(Bloomberg) -- Italy’s far-right Brothers of Italy party, which is leading polls ahead of snap elections next month, is promoting a plan to take Telecom Italia SpA private and sell off the phone company’s assets in a bid to cut its debt pile by more than half, people familiar with the matter said. The shares jumped.
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The group would encourage a takeover bid by state lender Cassa Depositi e Prestiti, then sell about 30 million of Telecom Italia’s mobile and landline subscribers to competitors for about 13 billion euros ($13.4 billion), the people said, asking not to be identified because the plan is private. The state would also sell the phone company’s Brazilian unit for about 4 billion euros, they said.
The final goal would be to retain control of the former phone monopoly’s landline network after the disposals and to use the cash to reduce its approximately 30 billion-euro debt pile. The plan is consistent with the Right-Wing Alliance’s political agenda calling for a national “digital sovereignty,” which means keeping Italian state oversight over the country’s most crucial technological infrastructure, according to a party document obtained by Bloomberg.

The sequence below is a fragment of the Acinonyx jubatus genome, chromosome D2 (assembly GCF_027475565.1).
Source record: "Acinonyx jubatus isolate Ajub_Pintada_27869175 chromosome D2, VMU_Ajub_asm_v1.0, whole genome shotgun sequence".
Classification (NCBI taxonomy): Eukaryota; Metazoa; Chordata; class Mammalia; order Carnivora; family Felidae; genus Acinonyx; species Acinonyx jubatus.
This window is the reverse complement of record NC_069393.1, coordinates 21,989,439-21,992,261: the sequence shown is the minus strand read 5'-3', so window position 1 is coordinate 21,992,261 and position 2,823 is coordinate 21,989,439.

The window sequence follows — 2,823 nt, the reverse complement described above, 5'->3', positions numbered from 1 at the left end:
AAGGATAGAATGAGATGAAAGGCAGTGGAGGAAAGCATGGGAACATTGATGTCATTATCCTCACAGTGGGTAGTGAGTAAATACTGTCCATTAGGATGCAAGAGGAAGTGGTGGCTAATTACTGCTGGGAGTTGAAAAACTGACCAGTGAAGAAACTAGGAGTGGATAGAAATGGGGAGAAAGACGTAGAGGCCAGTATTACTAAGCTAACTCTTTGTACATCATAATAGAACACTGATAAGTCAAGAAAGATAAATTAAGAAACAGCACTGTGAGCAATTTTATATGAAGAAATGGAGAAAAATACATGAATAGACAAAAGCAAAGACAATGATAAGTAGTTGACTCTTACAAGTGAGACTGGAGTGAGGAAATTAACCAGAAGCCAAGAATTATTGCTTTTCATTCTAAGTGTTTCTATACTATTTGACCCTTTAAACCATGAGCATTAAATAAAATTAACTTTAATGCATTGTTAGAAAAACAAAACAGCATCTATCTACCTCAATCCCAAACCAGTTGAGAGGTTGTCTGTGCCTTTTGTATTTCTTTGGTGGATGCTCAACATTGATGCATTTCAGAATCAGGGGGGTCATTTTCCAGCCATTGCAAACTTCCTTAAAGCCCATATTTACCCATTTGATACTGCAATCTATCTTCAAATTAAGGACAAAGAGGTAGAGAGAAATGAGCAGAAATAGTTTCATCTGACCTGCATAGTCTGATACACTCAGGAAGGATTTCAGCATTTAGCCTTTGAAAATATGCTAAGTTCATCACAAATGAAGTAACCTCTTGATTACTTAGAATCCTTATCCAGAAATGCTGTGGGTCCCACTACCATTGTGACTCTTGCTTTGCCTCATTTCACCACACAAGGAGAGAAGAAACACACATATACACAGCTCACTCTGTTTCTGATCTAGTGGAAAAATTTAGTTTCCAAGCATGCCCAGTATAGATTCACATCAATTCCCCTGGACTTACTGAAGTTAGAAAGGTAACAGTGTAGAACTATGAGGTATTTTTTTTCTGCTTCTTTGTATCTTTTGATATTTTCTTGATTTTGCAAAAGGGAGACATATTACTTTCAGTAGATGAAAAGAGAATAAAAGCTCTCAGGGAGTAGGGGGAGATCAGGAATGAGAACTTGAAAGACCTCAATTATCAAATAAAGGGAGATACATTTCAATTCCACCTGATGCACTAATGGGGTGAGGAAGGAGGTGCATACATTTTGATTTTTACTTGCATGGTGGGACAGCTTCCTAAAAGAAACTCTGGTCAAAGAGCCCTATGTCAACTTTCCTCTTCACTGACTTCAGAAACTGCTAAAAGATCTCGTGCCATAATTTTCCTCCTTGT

“Brothers of Italy supports the idea of a technological sovereignty for the country, and we aim at turning around the country’s telecoms industry without wasting public money feeding foreign investors,” said Alessio Butti, a lawmaker responsible for the party’s telecommunications policy. Butti declined to elaborate the party’s full plan saying that leader Giorgia Meloni will decide the timing for it.
Telecom Italia shares jumped as much as 9.1% in Milan on Friday, the most in more than four months.
Telecom Italia bonds gained on the news, with the notes due in 2055 registering an almost 4-cent increase on Friday, its highest in over two years, according to data compiled by Bloomberg. The tranche maturing in 2033 was also up as much as 1.3 cents on the euro to 111 cents.
The strategy would undermine Chief Executive Officer Pietro Labriola’s attempts to sell off the company’s landline network to a group led by Cassa Depositi. Those talks have been hampered by Telecom Italia’s largest investor, Vivendi SE. Vivendi wants about 34 billion euros for the assets, which the phone carrier’s advisers initially valued at around 21 billion euros, people familiar with the matter said earlier this year.
Spokespeople for the Brothers of Italy and Telecom Italia declined to comment. Representatives for Vivendi didn’t immediately respond to requests for comment.
Still, any deal would need approval from shareholders -- Cassa Depositi holds less than 10% of Telecom Italia currently, according to data compiled by Bloomberg -- as well as the European Union. EU regulators would have to approve a move to combine the two companies’ networks given concerns over a possible return to a phone monopoly, people familiar with the matter told Bloomberg earlier this year.